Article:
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The focus is on lower rates, but the truth is that global sentiment has soured.. gone the free will to prop up property prices that are already super inflated..

Safe haven are gold, US dollar and J Yen..

Well, lots of debt is sloshing around the globe. Money is created out of debt. You can't pay off the debt without contracting the money supply (taking money out of circulation) ..

Only option left; print money to pay the interest .. keep rates so low they don't reflect real risk. This is a total Ponzi scheme as THIS System CANNOT be tapered. "Quantitative Tightening" was given up on before it even got off the ground.

Gold, Silver, Bitcoin - buy them now! Houses aren't getting more expensive, your dollars are just worth less.

Gold, Silver, Bitcoin

Own all three. I don't talk about it too much at the BBQs and never bring it up.

The USA was hollowed out from 2000 to 2008, they lost millions of jobs in the mid-west. US corporations were encouraged to move to China and CEO's made a killing at the cost of US workers and economy, they went for the short term gains because they came with bonuses.
I have heard figures as high as 8 million jobs lost. It was the cause of the blue collar meth epidemic.

I don't think the Chinese government is going to allow Western Corporate greed to run amok. They are never going to play the Western game with Western rules.

Debt is their own enemy

From 2000 to 2008 too many American workers refused to acknowldge that change was coming and that retraining was necessary. They held on to unsustainable 'benefits' until reality set it. Then when they inevitably got hurt, they held on to unrealistic expectations. Yes, the drugs became the 'solution', creating a toxic demand. All stems from hubris. Now they blame 'others' and 'outsiders'. The 1960-2000 conditions were the aberation. They just suckered themselves into a belief that they were special in some way. Reality never actually cared what they thought. If it wasn't 'corporates' that exposed the unsustainability, it would hve been something else. At least they didn't build a tariff wall around themselves to protect themselves from change. Change might be harsh, but change is needed. The earlier you start, the less the pain. The Soviets did the tariff wall/isolation thing, and that turned out way worse.

The American tragedy is that their [high school and early college/job training] education system served them poorly for change. and then the internet came along just in time to build self-justification echo chambers. So now we have millions of voters who no longer can recognise reality.

(By the way, I was living there during the early years of this hubris. I was there 13+ years in all. I know many people saw it coming. But those warnings did not 'sell' politically. You ignore reality at your peril.)

People only see danger when it is imminent.

Inevitability argument eh. From 1945 - 75 world return to labour v capital rose and consumer had a ball.
Then capital decided economy had to dominate society and finance and to dominate economy. Politicians went along.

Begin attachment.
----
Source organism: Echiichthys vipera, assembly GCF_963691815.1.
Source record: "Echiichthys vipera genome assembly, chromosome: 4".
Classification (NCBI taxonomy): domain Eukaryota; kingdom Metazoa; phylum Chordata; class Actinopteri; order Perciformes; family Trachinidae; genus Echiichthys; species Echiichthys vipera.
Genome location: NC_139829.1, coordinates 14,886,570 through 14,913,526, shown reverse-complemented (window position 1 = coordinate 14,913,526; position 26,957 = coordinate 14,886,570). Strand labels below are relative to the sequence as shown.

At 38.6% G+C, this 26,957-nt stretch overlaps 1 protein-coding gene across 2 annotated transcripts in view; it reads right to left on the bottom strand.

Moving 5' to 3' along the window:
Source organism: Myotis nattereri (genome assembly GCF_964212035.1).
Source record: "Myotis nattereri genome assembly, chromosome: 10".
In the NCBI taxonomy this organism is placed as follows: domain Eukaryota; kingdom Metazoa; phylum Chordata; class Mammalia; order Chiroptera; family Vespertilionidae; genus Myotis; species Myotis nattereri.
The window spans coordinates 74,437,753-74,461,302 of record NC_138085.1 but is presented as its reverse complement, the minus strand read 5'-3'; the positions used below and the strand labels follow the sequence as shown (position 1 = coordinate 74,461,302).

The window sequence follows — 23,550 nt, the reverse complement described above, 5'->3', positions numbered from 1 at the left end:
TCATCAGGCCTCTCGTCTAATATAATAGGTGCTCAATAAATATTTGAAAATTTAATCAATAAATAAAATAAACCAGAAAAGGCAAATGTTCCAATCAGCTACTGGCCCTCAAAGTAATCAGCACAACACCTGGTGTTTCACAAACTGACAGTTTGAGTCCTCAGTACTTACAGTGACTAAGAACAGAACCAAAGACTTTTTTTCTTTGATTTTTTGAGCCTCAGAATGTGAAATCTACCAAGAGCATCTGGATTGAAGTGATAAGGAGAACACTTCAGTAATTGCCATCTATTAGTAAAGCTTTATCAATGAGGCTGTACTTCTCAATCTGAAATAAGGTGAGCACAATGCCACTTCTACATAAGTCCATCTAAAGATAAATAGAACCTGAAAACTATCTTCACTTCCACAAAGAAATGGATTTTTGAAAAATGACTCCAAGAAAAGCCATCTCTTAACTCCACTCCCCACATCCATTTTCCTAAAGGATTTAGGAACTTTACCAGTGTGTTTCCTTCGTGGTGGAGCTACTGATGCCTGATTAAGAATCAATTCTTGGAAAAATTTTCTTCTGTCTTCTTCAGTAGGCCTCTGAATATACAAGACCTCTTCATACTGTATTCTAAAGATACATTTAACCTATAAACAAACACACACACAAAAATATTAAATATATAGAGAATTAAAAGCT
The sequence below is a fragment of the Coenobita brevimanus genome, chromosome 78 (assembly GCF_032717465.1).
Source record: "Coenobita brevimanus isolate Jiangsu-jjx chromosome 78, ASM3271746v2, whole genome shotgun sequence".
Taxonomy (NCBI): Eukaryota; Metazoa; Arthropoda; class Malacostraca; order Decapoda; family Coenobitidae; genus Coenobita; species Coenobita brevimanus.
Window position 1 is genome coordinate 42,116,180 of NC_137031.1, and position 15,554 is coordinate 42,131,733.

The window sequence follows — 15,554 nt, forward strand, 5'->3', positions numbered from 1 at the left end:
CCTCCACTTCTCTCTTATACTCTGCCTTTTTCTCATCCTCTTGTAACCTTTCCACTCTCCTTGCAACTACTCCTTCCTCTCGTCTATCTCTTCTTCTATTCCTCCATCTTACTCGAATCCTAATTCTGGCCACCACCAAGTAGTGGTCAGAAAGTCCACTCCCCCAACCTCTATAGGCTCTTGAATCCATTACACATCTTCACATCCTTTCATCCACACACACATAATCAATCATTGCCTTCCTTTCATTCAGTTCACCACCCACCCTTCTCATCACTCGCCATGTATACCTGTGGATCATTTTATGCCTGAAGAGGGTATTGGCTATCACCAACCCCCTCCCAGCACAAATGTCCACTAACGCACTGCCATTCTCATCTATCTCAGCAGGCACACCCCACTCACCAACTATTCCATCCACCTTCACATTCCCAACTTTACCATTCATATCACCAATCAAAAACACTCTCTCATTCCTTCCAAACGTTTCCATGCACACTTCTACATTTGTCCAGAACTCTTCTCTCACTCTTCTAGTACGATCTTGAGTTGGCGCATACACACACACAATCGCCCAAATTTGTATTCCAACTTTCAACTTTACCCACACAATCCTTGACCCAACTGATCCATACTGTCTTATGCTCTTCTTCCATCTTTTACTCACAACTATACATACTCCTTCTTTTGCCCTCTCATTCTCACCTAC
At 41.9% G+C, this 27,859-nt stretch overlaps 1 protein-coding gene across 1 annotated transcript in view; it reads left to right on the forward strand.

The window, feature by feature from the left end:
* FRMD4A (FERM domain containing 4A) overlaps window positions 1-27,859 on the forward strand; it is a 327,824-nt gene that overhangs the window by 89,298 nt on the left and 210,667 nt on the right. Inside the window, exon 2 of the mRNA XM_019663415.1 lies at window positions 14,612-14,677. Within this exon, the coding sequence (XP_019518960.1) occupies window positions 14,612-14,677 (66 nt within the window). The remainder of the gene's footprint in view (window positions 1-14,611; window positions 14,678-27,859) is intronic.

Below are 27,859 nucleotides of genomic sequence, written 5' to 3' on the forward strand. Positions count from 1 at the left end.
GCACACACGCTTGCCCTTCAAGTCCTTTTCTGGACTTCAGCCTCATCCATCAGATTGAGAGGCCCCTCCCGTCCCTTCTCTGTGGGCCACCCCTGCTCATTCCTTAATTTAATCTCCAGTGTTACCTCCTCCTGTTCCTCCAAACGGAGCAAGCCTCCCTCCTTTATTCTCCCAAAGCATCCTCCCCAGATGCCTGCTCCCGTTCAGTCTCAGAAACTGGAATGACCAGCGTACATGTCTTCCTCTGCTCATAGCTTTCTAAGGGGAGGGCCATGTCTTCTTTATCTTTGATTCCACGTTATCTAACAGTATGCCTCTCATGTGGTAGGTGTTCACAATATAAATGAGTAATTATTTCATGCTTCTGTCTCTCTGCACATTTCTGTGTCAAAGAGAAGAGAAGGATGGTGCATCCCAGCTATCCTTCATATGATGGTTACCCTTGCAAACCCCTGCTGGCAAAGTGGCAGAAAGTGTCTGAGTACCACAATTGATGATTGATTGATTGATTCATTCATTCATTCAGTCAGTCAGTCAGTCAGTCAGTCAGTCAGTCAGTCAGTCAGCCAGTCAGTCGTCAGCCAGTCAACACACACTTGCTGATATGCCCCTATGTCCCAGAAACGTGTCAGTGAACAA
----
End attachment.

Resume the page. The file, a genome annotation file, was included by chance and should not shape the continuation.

"The Empire of Democracy" covers this well.
So, since 1975 we have the benefits of globalisation and its costs.
Nationalism is making a comeback. "Realism" is a rational argument and justification. Emotion as basis for politics unfortunately swinging to Right.

'The 1960-2000 conditions were the aberation'....
40 years is an aberration ? I think they would have felt it was the New Normal.


Banks do not have pre-existing funds in the form of legal tender to lend, except in miniscule amounts relative to the size of their loan portfolios.1 In other words, banks create demand deposits out of nothing, and it therefore remains a nothing. The malpractice continues because public accountants as auditors sanctify the aforementioned practice by “certifying” the banks’ financial statements, provoking credit expansion, moral hazard, asset bubbles, liquidity-stressed financial markets, bank runs, and eventually global financial crises. Link (PDF)

Every culture/society believes that whatever brief continuity they experience is the new normal.

Every time there is a major shock to the current system people rush to exceptionalist narratives but if you take a step back and look at culture/society over a much longer time scale, it's the same stuff happening on repeat. The human element is fairly predictable.

There is minority scapegoating, trade wars (or just wars), demagogues, inflation/deflation cycles etc every time there is any experience of material hardship or change. Whether it's antiquity, plague riddled medieval Europe or modern times, we say and do the same things.

David, the trouble is that people invest in their communities, wives teach at local schools, grandparents live down the road, friends you went to school with, fishing and hunting friends etc. Generations of a shared existence.

In that decade there was a closing down auction in the manufacturing industry every day. One company manager rang the FBI to tell them that the Chinese were here to relocate the company, they said nothing to do with us, he went on to explain that the company made the leading edge for the F18 amongst others. the Govt had no idea it was free for all.
James Kynge does a good job of describing it in his book, 'China rules the world" Those workers had no where to go.

"Reality" doesn't care about any of that Andrewj. This is going to become my stock answer to everything, Reality doesn't care about that! LOL.

100% agree Zach

However, if you want to see a productivity juggernaut – look at the US.